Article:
New York, June 26, 2007—Five Malian journalists who covered a high school essay assignment—and the teacher who commissioned the lesson—were convicted today of insulting President Amadou Toumani Toure, according to news reports and local journalists. The Committee to Protect Journalists condemned the verdicts, which stemmed from a classroom exercise about an imaginary presidential sex scandal, and called for the convictions to be reversed on appeal.
“These spurious charges for covering a school assignment spoil Mali’s record of upholding democracy and press freedom,” said CPJ Executive Director Joel Simon. “President Toure is credited with helping to establish democracy in Mali, but these charges undermine that record and set a dangerous precedent for the future.”
The journalists’ lawyer, Mamdou Konaté, said he will file an appeal. High security surrounded the closed, one-day trial; as many as 300 people had sought to attend the proceedings, a local journalist told CPJ.
The case began two weeks ago when Seydine Oumar Diarra, a journalist for the independent daily Info-Matin, was jailed in connection with a June 1 story headlined “The Mistress of the President.” Diarra’s story featured interviews with a high school teacher and his students regarding an essay assignment about a fictional sex scandal involving an African leader. Literature teacher Bassirou Kassim Minta told Diarra he assigned the essay as a way to help his students explore moral issues.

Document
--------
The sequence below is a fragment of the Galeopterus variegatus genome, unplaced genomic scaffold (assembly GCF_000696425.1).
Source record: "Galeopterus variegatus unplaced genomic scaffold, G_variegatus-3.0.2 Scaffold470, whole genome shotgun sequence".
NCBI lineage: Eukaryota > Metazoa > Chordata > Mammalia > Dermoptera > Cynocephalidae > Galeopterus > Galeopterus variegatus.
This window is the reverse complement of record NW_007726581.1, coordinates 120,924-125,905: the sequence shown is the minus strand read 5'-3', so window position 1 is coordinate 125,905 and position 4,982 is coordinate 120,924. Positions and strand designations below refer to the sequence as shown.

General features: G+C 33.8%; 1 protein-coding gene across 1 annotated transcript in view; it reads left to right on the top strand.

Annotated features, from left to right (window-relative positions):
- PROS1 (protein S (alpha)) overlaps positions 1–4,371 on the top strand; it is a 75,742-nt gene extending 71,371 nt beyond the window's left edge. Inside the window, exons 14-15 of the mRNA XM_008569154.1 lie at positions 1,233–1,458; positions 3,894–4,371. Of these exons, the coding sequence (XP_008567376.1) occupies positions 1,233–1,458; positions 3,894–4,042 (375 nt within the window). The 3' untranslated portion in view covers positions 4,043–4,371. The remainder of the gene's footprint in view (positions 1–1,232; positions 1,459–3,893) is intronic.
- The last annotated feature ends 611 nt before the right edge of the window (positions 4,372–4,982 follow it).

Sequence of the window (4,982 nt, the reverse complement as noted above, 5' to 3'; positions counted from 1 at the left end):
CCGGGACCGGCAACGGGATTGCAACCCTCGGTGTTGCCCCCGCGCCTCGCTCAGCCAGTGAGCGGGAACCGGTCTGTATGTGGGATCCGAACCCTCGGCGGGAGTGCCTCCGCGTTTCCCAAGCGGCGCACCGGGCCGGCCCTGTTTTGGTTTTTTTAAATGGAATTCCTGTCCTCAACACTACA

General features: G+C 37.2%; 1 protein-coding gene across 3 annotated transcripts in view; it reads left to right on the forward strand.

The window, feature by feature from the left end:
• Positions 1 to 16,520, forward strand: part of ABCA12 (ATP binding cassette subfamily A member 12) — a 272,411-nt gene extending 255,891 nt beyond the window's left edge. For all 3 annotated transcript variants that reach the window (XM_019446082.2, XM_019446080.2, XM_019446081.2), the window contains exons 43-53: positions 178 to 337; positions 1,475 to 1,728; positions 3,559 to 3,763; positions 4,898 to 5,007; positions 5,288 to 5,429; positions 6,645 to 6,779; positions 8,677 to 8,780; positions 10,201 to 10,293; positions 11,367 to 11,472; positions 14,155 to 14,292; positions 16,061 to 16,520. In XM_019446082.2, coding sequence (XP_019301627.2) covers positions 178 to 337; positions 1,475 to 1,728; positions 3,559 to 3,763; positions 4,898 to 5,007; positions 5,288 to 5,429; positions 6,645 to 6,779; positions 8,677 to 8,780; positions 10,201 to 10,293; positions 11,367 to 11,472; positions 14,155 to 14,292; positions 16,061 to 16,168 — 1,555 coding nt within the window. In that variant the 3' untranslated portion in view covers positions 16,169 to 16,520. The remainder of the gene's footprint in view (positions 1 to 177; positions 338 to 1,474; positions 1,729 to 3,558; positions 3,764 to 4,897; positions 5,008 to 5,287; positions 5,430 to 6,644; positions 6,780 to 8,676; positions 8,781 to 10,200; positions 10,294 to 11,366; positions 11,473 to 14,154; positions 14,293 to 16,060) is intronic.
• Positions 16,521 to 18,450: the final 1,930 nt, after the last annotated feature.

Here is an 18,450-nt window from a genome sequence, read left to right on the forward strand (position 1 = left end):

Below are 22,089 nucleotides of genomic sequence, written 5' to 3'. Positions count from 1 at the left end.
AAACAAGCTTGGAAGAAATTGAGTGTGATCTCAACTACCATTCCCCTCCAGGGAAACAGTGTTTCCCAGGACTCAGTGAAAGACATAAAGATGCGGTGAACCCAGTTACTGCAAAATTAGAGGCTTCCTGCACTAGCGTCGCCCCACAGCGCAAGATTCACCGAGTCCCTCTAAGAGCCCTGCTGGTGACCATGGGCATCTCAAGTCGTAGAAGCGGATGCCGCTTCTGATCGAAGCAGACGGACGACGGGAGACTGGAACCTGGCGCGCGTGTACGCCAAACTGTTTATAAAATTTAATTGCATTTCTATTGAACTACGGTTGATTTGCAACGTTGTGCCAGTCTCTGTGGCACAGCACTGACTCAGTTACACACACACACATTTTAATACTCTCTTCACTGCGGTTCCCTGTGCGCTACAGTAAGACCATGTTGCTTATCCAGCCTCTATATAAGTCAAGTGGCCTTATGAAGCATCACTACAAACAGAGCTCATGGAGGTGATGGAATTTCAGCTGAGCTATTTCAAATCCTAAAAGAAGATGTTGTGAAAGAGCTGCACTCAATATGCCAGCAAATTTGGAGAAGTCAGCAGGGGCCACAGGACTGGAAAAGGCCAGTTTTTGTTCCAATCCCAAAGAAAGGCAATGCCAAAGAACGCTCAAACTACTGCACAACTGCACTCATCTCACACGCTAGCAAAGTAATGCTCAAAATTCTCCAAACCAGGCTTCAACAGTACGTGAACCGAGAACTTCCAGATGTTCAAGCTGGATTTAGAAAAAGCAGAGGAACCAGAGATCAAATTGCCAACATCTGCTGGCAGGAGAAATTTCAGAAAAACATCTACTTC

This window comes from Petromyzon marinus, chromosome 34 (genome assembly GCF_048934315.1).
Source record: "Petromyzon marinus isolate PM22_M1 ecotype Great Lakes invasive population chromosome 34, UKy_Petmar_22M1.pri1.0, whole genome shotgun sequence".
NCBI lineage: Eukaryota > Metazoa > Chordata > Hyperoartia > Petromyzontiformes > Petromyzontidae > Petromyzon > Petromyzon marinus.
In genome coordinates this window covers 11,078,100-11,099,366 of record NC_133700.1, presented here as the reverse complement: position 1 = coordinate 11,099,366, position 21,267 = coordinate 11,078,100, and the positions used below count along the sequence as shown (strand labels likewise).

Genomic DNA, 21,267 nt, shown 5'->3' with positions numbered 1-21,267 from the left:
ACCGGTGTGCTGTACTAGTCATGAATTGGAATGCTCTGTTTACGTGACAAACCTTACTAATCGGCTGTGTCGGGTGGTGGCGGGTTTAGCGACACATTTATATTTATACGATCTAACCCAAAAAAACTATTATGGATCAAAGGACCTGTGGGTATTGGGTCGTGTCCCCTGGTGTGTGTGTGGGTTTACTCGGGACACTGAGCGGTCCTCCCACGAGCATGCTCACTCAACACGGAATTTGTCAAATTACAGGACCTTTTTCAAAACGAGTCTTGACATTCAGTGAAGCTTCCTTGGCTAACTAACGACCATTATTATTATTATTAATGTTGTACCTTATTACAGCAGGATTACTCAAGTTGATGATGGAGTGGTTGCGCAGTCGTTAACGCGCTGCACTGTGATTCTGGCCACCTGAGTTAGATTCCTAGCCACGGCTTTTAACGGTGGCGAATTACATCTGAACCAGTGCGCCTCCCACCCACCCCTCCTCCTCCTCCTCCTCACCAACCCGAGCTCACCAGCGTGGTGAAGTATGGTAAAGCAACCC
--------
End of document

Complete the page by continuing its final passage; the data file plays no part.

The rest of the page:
Diarra was sentenced to the 13 days in prison that he already served while awaiting trial. Info-Matin Director Sambi Toure received an eight-month suspended sentence and was fined 200,000 francs (US$400). Minta was sentenced to a two-month prison term and fined 100,000 francs (US$200).
After Diarra was arrested, three publications reprinted the story as a protest—prompting authorities to arrest the director of each publication. Receiving four-month suspended sentences and fines of 200,000 francs today were directors Hameye Cissé of Le Scorpion, Birama Fall of Le Républicain, andAlexis Kalambry of Les Echos.
Most newspapers in Mali refused to print on Monday in protest of the court case. Mahan Koné, president of the Mali press union, Maison de la Presse, said the group expects to issue a statement of protest.